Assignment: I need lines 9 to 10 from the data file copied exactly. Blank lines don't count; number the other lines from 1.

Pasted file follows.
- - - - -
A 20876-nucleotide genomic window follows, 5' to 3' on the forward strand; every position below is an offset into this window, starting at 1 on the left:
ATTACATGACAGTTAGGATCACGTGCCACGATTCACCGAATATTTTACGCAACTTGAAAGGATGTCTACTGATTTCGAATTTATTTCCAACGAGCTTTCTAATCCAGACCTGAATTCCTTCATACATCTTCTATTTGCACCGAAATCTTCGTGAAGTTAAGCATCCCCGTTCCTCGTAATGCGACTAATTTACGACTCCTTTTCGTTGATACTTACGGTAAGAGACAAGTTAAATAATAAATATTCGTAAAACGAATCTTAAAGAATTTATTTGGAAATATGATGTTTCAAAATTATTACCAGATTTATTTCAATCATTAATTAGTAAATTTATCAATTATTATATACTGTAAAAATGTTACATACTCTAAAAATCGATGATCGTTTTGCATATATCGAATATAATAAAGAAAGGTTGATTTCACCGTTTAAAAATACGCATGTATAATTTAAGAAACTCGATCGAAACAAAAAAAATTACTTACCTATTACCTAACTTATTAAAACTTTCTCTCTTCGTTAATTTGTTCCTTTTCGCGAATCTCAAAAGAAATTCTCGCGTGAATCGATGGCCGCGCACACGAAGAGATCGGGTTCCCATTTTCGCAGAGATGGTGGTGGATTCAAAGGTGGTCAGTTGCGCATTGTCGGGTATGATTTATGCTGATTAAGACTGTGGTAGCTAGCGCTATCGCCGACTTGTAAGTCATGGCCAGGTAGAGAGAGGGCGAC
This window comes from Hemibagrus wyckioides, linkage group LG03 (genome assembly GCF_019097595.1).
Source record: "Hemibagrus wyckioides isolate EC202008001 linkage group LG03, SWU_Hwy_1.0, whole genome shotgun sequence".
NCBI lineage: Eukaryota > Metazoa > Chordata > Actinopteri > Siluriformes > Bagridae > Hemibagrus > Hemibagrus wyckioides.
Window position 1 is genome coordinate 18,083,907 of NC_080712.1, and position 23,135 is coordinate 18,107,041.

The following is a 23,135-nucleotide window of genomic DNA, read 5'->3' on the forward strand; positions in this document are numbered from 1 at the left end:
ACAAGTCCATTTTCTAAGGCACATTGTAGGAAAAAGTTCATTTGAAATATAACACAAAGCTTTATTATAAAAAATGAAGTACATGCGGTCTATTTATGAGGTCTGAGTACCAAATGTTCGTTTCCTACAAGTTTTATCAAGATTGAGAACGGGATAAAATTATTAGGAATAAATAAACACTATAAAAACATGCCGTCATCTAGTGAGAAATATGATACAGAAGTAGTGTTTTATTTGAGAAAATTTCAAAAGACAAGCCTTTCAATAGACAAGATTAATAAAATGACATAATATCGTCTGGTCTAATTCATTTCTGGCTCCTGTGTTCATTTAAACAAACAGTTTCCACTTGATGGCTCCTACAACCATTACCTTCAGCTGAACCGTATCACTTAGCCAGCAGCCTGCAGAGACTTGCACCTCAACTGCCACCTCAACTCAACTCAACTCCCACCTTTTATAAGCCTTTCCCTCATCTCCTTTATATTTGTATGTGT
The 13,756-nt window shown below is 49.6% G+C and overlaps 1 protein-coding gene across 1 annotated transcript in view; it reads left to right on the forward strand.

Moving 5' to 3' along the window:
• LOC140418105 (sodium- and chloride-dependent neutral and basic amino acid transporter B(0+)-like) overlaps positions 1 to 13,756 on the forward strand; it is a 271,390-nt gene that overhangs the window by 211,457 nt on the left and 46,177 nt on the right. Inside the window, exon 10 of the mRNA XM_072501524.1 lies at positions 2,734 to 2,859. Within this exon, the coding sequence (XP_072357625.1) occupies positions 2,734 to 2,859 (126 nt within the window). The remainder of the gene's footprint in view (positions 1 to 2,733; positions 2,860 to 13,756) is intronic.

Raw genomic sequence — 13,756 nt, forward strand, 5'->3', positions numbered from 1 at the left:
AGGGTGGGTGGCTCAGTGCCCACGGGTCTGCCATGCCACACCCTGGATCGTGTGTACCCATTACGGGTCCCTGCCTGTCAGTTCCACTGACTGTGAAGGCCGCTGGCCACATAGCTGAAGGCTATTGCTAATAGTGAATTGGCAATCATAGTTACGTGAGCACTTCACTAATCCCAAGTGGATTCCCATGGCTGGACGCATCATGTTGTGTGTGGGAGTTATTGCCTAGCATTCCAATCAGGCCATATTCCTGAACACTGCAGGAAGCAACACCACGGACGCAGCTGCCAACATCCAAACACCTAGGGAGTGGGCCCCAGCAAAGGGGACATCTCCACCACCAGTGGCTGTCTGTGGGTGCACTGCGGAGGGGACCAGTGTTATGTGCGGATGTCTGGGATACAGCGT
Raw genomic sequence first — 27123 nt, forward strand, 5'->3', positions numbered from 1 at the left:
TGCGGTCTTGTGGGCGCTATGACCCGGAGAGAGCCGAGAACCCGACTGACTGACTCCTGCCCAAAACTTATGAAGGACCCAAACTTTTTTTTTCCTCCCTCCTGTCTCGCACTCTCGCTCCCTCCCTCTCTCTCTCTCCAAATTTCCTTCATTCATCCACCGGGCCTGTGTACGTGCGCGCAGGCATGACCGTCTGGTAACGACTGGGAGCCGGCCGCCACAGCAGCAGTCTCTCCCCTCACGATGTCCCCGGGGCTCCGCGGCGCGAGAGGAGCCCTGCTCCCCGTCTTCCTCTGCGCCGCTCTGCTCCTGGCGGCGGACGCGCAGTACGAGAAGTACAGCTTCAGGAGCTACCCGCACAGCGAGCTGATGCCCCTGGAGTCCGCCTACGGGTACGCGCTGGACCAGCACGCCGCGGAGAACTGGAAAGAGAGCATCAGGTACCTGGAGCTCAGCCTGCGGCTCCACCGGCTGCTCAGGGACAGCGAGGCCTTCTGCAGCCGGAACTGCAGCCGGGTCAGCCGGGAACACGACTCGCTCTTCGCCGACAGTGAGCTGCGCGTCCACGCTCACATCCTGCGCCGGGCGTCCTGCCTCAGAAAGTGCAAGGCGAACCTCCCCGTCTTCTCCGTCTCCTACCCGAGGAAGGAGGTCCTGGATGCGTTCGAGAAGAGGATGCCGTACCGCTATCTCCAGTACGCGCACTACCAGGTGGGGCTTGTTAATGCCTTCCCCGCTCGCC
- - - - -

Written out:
The 13,756-nt window shown below is 49.6% G+C and overlaps 1 protein-coding gene across 1 annotated transcript in view; it reads left to right on the forward strand.

Moving 5' to 3' along the window: